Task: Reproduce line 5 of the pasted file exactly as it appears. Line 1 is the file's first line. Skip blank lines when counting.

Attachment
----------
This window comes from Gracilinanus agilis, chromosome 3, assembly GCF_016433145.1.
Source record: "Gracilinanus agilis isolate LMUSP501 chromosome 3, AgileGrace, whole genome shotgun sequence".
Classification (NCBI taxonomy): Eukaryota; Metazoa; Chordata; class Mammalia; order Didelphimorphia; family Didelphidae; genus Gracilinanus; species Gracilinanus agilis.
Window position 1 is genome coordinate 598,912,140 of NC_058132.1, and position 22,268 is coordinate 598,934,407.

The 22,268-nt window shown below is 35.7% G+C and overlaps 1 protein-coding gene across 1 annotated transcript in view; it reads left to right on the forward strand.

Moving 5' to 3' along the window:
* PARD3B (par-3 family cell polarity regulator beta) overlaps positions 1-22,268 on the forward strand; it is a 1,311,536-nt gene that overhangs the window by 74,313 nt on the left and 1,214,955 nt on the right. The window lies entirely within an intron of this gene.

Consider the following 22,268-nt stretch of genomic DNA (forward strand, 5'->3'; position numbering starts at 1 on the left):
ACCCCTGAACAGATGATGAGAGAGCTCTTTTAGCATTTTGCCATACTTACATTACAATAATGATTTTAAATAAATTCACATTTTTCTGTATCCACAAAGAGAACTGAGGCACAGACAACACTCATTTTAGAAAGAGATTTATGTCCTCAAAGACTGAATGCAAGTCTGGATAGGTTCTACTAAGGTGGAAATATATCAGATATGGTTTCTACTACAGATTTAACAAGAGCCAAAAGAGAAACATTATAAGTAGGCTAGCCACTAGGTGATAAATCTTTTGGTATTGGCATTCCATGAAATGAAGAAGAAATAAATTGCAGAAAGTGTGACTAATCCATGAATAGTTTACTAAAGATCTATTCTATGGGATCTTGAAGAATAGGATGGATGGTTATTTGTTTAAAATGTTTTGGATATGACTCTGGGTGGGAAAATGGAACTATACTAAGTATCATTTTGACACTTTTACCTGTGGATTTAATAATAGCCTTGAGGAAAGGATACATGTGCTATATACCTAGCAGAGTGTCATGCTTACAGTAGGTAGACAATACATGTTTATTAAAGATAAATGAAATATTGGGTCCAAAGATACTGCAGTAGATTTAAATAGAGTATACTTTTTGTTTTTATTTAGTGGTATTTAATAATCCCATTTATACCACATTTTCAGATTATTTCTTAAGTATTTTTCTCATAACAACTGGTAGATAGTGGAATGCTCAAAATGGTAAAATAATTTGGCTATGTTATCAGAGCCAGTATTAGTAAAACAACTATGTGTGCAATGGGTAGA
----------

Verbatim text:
The 22,268-nt window shown below is 35.7% G+C and overlaps 1 protein-coding gene across 1 annotated transcript in view; it reads left to right on the forward strand.